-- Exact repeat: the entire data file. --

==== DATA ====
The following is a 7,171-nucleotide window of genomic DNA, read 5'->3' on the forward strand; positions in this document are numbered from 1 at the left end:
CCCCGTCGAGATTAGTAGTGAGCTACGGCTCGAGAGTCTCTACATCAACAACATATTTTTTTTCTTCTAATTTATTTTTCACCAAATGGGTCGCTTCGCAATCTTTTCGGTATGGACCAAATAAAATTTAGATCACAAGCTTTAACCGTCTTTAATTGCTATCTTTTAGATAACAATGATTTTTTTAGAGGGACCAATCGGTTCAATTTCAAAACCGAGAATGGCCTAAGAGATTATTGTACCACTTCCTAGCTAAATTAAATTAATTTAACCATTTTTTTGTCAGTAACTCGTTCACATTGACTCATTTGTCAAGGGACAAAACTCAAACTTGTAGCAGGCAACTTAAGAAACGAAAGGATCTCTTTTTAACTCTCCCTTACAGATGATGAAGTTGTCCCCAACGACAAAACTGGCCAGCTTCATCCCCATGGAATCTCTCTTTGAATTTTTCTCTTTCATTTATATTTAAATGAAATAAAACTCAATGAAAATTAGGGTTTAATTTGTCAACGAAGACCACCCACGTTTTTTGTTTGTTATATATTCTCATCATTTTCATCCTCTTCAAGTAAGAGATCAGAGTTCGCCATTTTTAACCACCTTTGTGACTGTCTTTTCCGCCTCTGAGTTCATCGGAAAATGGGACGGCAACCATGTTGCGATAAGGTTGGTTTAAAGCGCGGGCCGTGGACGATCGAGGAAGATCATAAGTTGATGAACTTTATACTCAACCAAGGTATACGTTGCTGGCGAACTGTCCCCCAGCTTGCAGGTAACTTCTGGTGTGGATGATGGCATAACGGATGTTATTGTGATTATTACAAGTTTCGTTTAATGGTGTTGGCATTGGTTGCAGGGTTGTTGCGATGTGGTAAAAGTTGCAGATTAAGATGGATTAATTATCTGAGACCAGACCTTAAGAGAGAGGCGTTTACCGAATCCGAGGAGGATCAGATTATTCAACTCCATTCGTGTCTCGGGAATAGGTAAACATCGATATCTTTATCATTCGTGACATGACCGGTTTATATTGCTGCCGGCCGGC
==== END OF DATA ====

The following is a 7,171-nucleotide window of genomic DNA, read 5'->3' on the forward strand; positions in this document are numbered from 1 at the left end:
CCCCGTCGAGATTAGTAGTGAGCTACGGCTCGAGAGTCTCTACATCAACAACATATTTTTTTTCTTCTAATTTATTTTTCACCAAATGGGTCGCTTCGCAATCTTTTCGGTATGGACCAAATAAAATTTAGATCACAAGCTTTAACCGTCTTTAATTGCTATCTTTTAGATAACAATGATTTTTTTAGAGGGACCAATCGGTTCAATTTCAAAACCGAGAATGGCCTAAGAGATTATTGTACCACTTCCTAGCTAAATTAAATTAATTTAACCATTTTTTTGTCAGTAACTCGTTCACATTGACTCATTTGTCAAGGGACAAAACTCAAACTTGTAGCAGGCAACTTAAGAAACGAAAGGATCTCTTTTTAACTCTCCCTTACAGATGATGAAGTTGTCCCCAACGACAAAACTGGCCAGCTTCATCCCCATGGAATCTCTCTTTGAATTTTTCTCTTTCATTTATATTTAAATGAAATAAAACTCAATGAAAATTAGGGTTTAATTTGTCAACGAAGACCACCCACGTTTTTTGTTTGTTATATATTCTCATCATTTTCATCCTCTTCAAGTAAGAGATCAGAGTTCGCCATTTTTAACCACCTTTGTGACTGTCTTTTCCGCCTCTGAGTTCATCGGAAAATGGGACGGCAACCATGTTGCGATAAGGTTGGTTTAAAGCGCGGGCCGTGGACGATCGAGGAAGATCATAAGTTGATGAACTTTATACTCAACCAAGGTATACGTTGCTGGCGAACTGTCCCCCAGCTTGCAGGTAACTTCTGGTGTGGATGATGGCATAACGGATGTTATTGTGATTATTACAAGTTTCGTTTAATGGTGTTGGCATTGGTTGCAGGGTTGTTGCGATGTGGTAAAAGTTGCAGATTAAGATGGATTAATTATCTGAGACCAGACCTTAAGAGAGAGGCGTTTACCGAATCCGAGGAGGATCAGATTATTCAACTCCATTCGTGTCTCGGGAATAGGTAAACATCGATATCTTTATCATTCGTGACATGACCGGTTTATATTGCTGCCGGCCGGC